February 2023 Plant of the Month
Silene caroliniana Walter ssp. pensylvanica (Michx.) R.T. Clausen;
Pennsylvania Catchfly or Wild Campion
The February Plant of the Month is a native perennial herb. Wild Campion is a member of the Pink family, the Caryophyllacea. Our Plant of the Month is a subspecies that is found throughout the northern eastern United States on dry sandy soils, dry roadsides, and exposed outcrops. New Jersey’s distribution is Statewide with voucher specimens collected from most counties (Hough, 1983). It is absent in the central Pine Barrens. The photo above is from a Monmouth County population credited to our late founding FNJP member, Bill Olson.
The Pink family is a large, diverse group with many genera that are native to our state. New Jersey is habitat for about a dozen members of genus Silene, both native and introduced. Wild Campion has a pink flower with glandular stems and leaves. Our subspecies is found in the Northeast, whereas spp. caroliniana is distributed in the Southeastern United States, and spp. wherryii is found in the lower Mid-West. Stone (1910; page 438) describes the New Jersey’s plants as “characteristic West Jersey plant, easily recognized by its bright pink flowers, sticky pedicels, and general rosette-like habit.” Our Plant of the Month flowers from late April into early June, with seed capsules produced from August to September.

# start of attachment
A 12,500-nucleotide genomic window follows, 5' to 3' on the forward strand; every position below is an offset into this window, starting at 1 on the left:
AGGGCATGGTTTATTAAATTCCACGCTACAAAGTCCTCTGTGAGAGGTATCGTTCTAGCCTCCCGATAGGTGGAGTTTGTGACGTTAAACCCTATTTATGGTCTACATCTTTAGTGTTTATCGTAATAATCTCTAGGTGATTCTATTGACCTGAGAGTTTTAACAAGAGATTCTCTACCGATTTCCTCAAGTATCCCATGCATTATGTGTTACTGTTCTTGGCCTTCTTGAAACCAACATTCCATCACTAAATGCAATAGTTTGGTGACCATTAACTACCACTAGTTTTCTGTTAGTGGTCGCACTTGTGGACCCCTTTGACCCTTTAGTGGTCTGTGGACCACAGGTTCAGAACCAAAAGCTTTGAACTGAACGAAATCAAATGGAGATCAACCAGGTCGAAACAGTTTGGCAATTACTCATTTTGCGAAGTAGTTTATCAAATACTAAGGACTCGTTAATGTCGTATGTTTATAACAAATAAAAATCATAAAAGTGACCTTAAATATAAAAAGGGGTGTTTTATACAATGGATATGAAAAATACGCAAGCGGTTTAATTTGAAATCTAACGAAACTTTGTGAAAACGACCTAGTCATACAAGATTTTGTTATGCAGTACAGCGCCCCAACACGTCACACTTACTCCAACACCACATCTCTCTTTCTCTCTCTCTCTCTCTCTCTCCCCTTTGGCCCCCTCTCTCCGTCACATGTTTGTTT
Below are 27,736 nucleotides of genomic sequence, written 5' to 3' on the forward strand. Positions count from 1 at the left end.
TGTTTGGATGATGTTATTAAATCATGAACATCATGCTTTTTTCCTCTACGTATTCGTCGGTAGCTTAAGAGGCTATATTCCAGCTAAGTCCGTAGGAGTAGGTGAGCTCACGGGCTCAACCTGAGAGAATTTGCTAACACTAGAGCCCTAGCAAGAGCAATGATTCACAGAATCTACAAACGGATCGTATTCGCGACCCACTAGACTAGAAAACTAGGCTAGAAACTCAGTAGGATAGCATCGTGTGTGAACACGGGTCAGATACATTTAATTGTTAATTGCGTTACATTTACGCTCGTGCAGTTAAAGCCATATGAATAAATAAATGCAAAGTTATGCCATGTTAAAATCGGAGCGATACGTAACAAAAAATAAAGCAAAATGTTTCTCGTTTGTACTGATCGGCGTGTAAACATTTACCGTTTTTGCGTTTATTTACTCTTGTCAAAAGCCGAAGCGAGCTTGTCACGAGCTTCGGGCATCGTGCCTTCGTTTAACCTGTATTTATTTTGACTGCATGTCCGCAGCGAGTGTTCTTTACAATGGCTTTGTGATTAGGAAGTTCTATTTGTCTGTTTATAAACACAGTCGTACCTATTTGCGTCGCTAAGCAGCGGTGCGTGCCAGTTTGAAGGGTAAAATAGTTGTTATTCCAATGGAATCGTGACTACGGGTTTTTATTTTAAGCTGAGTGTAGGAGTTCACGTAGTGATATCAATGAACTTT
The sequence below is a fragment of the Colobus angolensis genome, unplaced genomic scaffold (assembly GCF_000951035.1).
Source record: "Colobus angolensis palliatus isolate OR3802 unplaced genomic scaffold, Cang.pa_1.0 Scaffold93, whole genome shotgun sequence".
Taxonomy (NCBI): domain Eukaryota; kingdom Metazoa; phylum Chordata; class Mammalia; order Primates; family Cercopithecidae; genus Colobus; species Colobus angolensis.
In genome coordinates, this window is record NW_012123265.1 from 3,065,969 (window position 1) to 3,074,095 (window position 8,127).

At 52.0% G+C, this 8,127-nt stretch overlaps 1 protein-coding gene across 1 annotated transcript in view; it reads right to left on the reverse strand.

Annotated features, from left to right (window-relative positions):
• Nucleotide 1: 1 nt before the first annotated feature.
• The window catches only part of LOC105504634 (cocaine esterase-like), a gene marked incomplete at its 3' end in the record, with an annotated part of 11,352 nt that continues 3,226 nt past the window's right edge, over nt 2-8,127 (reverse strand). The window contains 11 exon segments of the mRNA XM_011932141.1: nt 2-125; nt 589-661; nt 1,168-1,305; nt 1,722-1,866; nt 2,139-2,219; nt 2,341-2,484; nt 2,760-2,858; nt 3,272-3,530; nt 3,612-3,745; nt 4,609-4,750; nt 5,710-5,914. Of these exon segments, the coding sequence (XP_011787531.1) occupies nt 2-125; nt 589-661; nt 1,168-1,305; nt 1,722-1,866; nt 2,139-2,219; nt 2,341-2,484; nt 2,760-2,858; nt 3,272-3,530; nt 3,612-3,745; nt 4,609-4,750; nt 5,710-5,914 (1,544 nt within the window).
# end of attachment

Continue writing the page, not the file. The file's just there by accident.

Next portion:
Wild Campion is a well-know plant in the rock garden community and has been used in native gardens when available. Moerman (1998) has no listed use for the species, yet has a dermatological use for its native white flower kin, Silene stellata. It is likely the known Native American uses for this species have been lost, as it has been for so many other plants with the loss of local native populations, both plant and human.